Can my white earthenware 1060-1120 oC be used to make coffee mugs and other functional pieces? Should I fire to the upper end of the range? I've read that earthenware doesn't really vitrify, so in my head it won't be waterproof. Is this where the glaze comes in? What about the bottom? Should I glaze the bottoms and fire on stilts?

Any advice most welcome.

#10 Peter J.

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Posted 19 November 2013 - 09:31 PM

I am having an issue with one of the glazes I use not sealing the clay when fired to maturity. I use a ^6 claybody, Georgies White Salmon, firing to cone 6, tip of cone touching the shelf and the glaze that leads to weeping pots is Licorice from MC6Glazes. I have tried firing hotter (cone 7 tip nearly touching shelf) and the pots seep less but it's still an issue. To test for seeping I placed a glazed pot filled with water on newsprint and left it sit for 48 hours. Paper was wrinkled under the pot. Have tested several pots and they all weeped. The absorption was under 2 percent when I did a boil and weigh test of fired clay so I don't think it's an issue with the claybody, also, my other glazes don't have seepage problems. Anyone have any ideas how to fix this glaze? Thanks in advance for any help.

 

I'll chime in to say that I've been using their White Salmon for a few years now and have made a number of vases and mugs using the M^6  Licorice recipe as a liner and have never had problems.  I did come across a similar problem with Plainsman F-95 though.  A beautiful raw finish at ^6 but leaks like mad.  I just use it for decorative pieces with little if any glaze..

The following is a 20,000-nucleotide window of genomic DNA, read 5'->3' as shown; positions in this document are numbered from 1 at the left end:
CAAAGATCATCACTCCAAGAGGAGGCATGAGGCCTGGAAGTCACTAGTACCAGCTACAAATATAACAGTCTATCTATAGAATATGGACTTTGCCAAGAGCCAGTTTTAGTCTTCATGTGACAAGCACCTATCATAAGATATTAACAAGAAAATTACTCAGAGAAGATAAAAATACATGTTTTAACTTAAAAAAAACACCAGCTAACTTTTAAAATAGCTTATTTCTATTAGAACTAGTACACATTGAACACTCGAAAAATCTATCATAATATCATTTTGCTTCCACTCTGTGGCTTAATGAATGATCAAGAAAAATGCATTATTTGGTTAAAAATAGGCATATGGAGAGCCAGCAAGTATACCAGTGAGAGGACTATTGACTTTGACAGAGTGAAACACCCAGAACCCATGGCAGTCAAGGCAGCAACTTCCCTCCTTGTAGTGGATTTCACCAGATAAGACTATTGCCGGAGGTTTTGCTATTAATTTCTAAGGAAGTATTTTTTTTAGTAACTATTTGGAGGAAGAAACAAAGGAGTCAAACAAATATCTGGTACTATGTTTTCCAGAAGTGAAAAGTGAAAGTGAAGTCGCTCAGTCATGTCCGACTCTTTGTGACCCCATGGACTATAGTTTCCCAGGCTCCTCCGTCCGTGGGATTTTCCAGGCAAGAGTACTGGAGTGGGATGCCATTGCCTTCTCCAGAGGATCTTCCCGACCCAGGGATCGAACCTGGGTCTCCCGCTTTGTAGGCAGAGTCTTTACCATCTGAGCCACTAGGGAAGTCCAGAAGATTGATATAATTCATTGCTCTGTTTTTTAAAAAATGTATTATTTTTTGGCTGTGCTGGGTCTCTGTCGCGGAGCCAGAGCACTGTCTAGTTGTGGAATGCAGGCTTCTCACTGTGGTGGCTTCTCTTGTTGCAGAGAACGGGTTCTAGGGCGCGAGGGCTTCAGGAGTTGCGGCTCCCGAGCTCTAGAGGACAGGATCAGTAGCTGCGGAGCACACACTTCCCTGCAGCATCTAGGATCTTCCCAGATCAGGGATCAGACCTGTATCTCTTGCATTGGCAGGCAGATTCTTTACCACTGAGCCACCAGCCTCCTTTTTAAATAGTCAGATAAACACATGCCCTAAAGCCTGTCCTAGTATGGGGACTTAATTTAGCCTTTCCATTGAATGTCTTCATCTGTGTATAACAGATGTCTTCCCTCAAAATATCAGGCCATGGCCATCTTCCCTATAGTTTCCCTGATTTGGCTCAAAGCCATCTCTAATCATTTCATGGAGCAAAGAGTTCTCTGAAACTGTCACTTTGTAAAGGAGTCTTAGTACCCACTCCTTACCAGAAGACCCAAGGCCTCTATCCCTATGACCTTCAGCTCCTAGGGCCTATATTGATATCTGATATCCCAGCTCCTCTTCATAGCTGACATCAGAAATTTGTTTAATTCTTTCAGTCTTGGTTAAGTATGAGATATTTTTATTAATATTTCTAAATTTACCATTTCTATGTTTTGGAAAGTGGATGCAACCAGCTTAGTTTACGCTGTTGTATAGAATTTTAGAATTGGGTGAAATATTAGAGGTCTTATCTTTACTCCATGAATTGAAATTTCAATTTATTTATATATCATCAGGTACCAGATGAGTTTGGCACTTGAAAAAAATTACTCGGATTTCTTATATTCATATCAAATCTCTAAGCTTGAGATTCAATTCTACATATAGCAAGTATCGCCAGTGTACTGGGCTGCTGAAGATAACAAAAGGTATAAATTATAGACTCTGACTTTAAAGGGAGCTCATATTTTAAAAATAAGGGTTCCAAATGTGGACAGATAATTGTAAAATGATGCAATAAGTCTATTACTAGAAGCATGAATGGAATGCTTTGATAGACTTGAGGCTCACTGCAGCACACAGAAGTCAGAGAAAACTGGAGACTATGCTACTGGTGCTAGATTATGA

just my 2cents....



#11 Chris Throws Pots

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Posted 20 November 2013 - 10:16 AM

The junk found in Laguna clay-this comes and goes with laguna west coast clays-Next to my wheel has a small jar full of it.

 

Laguna Ohio as well. Recently I found a rusty nail, a chunk of zip tie, and several very large splinters of wood across a few bags of #90. I know it's off topic from the thread, but it's nice (and sad at the same time) to hear I'm not alone.


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#12 Babs

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Posted 20 November 2013 - 04:25 PM

Can my white earthenware 1060-1120 oC be used to make coffee mugs and other functional pieces? Should I fire to the upper end of the range? I've read that earthenware doesn't really vitrify, so in my head it won't be waterproof. Is this where the glaze comes in? What about the bottom? Should I glaze the bottoms and fire on stilts?